Sunday, March 13, 2011

How I Create an Illustration 2

Muriel Feldshuh was kind enough to invite me to participate, for a second time, in her traveling children's picture book artist quilt project. She sent a kit containing a lovely note, a blank square of muslin, packing, and a self addressed, stamped return envelope. How could I refuse?

The first muslin square I painted is in the red quilt above. Feldshuh's quilts exhibit in galleries throughout the United States.

For the new quilt, consisting of Brooklyn based illustrators, I chose an icon that both represents Brooklyn and my picture books. This is a sketch of a book cover test for MERMAIDS ON PARADE. The publisher thought it was "too old" for the age level of my book.
I still love this sketch and I've wanted to use it somewhere else. So, I did.

I work with a copy machine. I cut out extras and fixed some lines. Then copied again. There's my outline.

I copy once more, and experiment with paint on the paper first. I discovered my glitter nail polish made a quick drying sparkle over the paint. Yippie, no glitter mess.
Using a lightbox, I trace the mermaid's outline onto the muslin square with pencil. I lay down shapes of pure colors.

Now I add some details to the under layers of paint.

I add purple pen out line and carefully brush in the glitter. I do not want paint or glitter to spill onto the muslin outside the mermaid outline.

Remember to always ventilate while using the nail polish in large areas. I painted by an open window.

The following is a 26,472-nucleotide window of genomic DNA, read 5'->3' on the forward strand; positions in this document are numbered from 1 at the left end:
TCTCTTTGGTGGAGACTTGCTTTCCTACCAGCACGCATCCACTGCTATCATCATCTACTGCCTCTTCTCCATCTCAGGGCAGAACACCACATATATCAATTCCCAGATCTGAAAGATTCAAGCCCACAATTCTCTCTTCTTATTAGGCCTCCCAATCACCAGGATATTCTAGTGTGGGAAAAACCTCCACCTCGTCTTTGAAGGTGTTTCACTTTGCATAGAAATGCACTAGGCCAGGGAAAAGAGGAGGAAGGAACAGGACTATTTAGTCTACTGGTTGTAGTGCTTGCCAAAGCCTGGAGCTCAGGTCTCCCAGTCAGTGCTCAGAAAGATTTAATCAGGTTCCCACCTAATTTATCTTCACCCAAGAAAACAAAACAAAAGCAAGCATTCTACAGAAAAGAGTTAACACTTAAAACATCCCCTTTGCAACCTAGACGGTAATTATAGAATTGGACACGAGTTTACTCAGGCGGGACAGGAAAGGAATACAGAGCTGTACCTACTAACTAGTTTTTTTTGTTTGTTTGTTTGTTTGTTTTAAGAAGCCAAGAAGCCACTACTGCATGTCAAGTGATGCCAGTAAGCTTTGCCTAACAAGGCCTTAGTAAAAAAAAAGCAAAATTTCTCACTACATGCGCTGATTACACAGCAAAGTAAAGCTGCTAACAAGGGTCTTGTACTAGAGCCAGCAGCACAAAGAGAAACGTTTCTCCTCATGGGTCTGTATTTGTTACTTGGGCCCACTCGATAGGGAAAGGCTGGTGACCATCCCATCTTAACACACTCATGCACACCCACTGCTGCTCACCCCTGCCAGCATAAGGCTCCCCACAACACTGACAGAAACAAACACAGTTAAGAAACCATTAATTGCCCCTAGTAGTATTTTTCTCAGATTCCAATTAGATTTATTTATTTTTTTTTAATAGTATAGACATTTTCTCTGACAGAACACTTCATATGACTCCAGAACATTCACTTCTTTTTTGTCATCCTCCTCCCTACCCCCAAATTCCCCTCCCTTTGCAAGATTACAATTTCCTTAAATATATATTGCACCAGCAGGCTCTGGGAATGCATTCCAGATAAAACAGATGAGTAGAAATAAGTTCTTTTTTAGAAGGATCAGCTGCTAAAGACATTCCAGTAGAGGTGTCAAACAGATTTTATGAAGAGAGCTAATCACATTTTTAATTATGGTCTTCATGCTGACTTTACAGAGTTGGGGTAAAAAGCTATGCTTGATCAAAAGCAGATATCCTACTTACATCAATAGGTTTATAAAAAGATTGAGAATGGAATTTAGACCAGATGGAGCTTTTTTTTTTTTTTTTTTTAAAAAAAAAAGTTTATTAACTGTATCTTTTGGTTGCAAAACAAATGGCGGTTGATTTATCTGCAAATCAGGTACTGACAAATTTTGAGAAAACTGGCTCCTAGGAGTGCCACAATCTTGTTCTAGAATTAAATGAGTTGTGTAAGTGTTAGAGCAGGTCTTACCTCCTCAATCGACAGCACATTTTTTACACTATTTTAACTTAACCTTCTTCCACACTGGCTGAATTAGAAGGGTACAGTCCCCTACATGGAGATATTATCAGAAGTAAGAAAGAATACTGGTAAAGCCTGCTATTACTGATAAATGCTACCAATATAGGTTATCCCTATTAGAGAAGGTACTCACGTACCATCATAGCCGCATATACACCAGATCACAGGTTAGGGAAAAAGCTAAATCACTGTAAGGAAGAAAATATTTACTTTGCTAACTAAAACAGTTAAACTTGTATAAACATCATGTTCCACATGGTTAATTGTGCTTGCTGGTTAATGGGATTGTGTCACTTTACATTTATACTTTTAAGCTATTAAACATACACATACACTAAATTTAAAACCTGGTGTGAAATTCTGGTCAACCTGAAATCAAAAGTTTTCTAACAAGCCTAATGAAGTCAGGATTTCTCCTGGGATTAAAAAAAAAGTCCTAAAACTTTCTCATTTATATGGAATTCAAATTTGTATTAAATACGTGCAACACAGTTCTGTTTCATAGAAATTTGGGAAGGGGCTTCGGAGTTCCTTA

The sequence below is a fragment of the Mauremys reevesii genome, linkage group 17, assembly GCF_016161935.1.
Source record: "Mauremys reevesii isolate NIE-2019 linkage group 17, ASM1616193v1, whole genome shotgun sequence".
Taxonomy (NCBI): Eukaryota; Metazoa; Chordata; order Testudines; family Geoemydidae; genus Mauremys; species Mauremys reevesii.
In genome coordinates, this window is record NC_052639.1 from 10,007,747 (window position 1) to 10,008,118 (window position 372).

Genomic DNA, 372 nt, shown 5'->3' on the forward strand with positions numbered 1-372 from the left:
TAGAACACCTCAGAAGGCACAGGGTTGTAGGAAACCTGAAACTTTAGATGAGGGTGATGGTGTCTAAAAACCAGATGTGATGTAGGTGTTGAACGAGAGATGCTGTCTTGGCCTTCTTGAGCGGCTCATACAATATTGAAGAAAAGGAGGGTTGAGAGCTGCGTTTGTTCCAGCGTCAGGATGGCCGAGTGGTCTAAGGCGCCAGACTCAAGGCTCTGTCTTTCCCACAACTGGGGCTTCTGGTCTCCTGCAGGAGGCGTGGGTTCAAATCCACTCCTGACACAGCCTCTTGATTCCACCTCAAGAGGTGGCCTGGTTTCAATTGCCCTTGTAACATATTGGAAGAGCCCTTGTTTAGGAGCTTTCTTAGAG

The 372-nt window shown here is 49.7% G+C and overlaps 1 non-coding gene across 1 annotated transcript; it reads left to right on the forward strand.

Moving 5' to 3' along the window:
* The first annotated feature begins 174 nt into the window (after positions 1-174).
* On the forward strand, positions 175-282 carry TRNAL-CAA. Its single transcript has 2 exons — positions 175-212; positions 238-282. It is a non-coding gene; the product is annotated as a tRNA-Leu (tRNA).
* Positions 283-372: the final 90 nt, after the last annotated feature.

Finished art.

Mermaid Art : Copyright Melanie Hope Greenberg

Friday, March 11, 2011

Artists in My Book / *Sue Schmitt* Interview

Writer Sue Schmitt and I both attended the SCBWI National Conference in August 2005. It was my first time at this conference in Los Angeles and I was there on faculty. When I spotted Sue she was in a mermaid costume for the Saturday night Beach Bash party.

I had a picture book project idea brewing about the Coney Island Mermaid Parade. We took this photo for reference.

When I sold the book, Sue became the Mom character and appears in almost every scene.

Sue Schmitt is also a mother, children's musical theater producer, and philanthropist - she's passionate about helping children and families globally. Co-founder of an AIDS orphanage in Haiti, she has also traveled to China helping medically challenged orphans, and set up a birthing clinic in rural India. Sue's writing is inspired by local children with medical issues. Schmitt's first book, "Even Superheroes Get Diabetes" was created when a 3 year old neighbor was diagnosed with type 1 diabetes.

Sue kindly answered a few questions for the blog.

Q: If you had a mermaid name what would it be? 
SS: It would be Waverly Lumens.

Q: What do mermaids mean to you? 
SS: Mermaids, fairies, flying pigs, and happy endings inspire me, as do all things that seem impossible, fantastical, and magical.  I have tackled that which seems personally improbable if not impossible, such as singing in RENT on Broadway (I'm not much of a singer), running the LA Marathon (I'd never run more than a few miles), writing books (a childhood dream that always felt out of reach), and finding my own Prince Charming (despite quite a few frogs).  

Q: Why did you dress up as a mermaid at the SCBWI party? 
SS: The SCBWI party was a beach party theme. Mermaids are such beautiful and mythical creatures, and I thought that a children's book conference filled with authors who create such beings certainly needed one at the party. Plus, how often does one get the chance to be a mermaid?  Not enough in my opinion!

Q: What are you currently working on?
SS: I am finishing work on my second book, "The Princess and the Peanut".  It's a royally allergic fairytale, that grew out of compassion toward a friend's kindergartner with a severe peanut allergy. My newest project is "Even Pirates Get Leukemia". This book evolved after my daughter's playmate battled and won a fight against leukemia.

Thanks, Sue!

Art and Photo: Copyright Melanie Hope Greenberg 2005 and 2008